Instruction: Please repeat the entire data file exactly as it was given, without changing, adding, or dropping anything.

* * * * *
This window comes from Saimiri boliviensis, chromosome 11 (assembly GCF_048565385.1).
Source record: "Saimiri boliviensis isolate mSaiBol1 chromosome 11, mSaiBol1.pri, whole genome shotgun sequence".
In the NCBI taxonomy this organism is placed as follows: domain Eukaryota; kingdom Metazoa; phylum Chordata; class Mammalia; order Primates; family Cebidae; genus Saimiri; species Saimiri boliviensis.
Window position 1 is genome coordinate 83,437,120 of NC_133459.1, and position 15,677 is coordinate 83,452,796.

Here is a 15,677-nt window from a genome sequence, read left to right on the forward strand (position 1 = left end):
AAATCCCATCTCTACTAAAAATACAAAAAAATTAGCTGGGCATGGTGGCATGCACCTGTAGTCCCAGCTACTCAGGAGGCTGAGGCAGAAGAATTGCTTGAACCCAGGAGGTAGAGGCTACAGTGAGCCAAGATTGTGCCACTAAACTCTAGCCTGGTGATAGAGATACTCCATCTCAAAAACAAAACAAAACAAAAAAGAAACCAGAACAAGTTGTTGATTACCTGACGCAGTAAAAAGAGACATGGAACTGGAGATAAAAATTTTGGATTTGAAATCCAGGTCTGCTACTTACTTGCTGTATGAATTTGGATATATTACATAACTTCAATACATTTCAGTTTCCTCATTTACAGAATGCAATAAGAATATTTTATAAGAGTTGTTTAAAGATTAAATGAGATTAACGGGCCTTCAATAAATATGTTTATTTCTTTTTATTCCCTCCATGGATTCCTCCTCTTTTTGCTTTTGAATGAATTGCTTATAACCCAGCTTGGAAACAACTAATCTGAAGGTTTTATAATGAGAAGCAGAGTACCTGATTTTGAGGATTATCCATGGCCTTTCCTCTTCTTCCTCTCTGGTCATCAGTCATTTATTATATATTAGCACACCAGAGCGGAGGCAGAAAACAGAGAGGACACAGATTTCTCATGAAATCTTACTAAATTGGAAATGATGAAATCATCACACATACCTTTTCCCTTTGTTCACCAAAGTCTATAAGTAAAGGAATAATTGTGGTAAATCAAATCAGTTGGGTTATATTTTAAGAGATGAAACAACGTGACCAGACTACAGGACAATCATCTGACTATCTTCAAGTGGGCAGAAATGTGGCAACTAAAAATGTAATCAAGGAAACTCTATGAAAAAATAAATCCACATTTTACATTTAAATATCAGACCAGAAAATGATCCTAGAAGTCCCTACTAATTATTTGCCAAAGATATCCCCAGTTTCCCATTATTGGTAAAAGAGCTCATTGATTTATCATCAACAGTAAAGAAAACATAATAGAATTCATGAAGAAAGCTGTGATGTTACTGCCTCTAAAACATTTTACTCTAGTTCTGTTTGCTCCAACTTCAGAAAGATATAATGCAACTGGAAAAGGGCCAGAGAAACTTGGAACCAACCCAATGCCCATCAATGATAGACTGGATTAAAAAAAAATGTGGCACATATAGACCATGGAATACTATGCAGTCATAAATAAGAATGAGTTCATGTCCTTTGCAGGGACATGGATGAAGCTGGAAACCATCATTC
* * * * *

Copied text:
This window comes from Saimiri boliviensis, chromosome 11 (assembly GCF_048565385.1).
Source record: "Saimiri boliviensis isolate mSaiBol1 chromosome 11, mSaiBol1.pri, whole genome shotgun sequence".
In the NCBI taxonomy this organism is placed as follows: domain Eukaryota; kingdom Metazoa; phylum Chordata; class Mammalia; order Primates; family Cebidae; genus Saimiri; species Saimiri boliviensis.
Window position 1 is genome coordinate 83,437,120 of NC_133459.1, and position 15,677 is coordinate 83,452,796.

Here is a 15,677-nt window from a genome sequence, read left to right on the forward strand (position 1 = left end):
AAATCCCATCTCTACTAAAAATACAAAAAAATTAGCTGGGCATGGTGGCATGCACCTGTAGTCCCAGCTACTCAGGAGGCTGAGGCAGAAGAATTGCTTGAACCCAGGAGGTAGAGGCTACAGTGAGCCAAGATTGTGCCACTAAACTCTAGCCTGGTGATAGAGATACTCCATCTCAAAAACAAAACAAAACAAAAAAGAAACCAGAACAAGTTGTTGATTACCTGACGCAGTAAAAAGAGACATGGAACTGGAGATAAAAATTTTGGATTTGAAATCCAGGTCTGCTACTTACTTGCTGTATGAATTTGGATATATTACATAACTTCAATACATTTCAGTTTCCTCATTTACAGAATGCAATAAGAATATTTTATAAGAGTTGTTTAAAGATTAAATGAGATTAACGGGCCTTCAATAAATATGTTTATTTCTTTTTATTCCCTCCATGGATTCCTCCTCTTTTTGCTTTTGAATGAATTGCTTATAACCCAGCTTGGAAACAACTAATCTGAAGGTTTTATAATGAGAAGCAGAGTACCTGATTTTGAGGATTATCCATGGCCTTTCCTCTTCTTCCTCTCTGGTCATCAGTCATTTATTATATATTAGCACACCAGAGCGGAGGCAGAAAACAGAGAGGACACAGATTTCTCATGAAATCTTACTAAATTGGAAATGATGAAATCATCACACATACCTTTTCCCTTTGTTCACCAAAGTCTATAAGTAAAGGAATAATTGTGGTAAATCAAATCAGTTGGGTTATATTTTAAGAGATGAAACAACGTGACCAGACTACAGGACAATCATCTGACTATCTTCAAGTGGGCAGAAATGTGGCAACTAAAAATGTAATCAAGGAAACTCTATGAAAAAATAAATCCACATTTTACATTTAAATATCAGACCAGAAAATGATCCTAGAAGTCCCTACTAATTATTTGCCAAAGATATCCCCAGTTTCCCATTATTGGTAAAAGAGCTCATTGATTTATCATCAACAGTAAAGAAAACATAATAGAATTCATGAAGAAAGCTGTGATGTTACTGCCTCTAAAACATTTTACTCTAGTTCTGTTTGCTCCAACTTCAGAAAGATATAATGCAACTGGAAAAGGGCCAGAGAAACTTGGAACCAACCCAATGCCCATCAATGATAGACTGGATTAAAAAAAAATGTGGCACATATAGACCATGGAATACTATGCAGTCATAAATAAGAATGAGTTCATGTCCTTTGCAGGGACATGGATGAAGCTGGAAACCATCATTC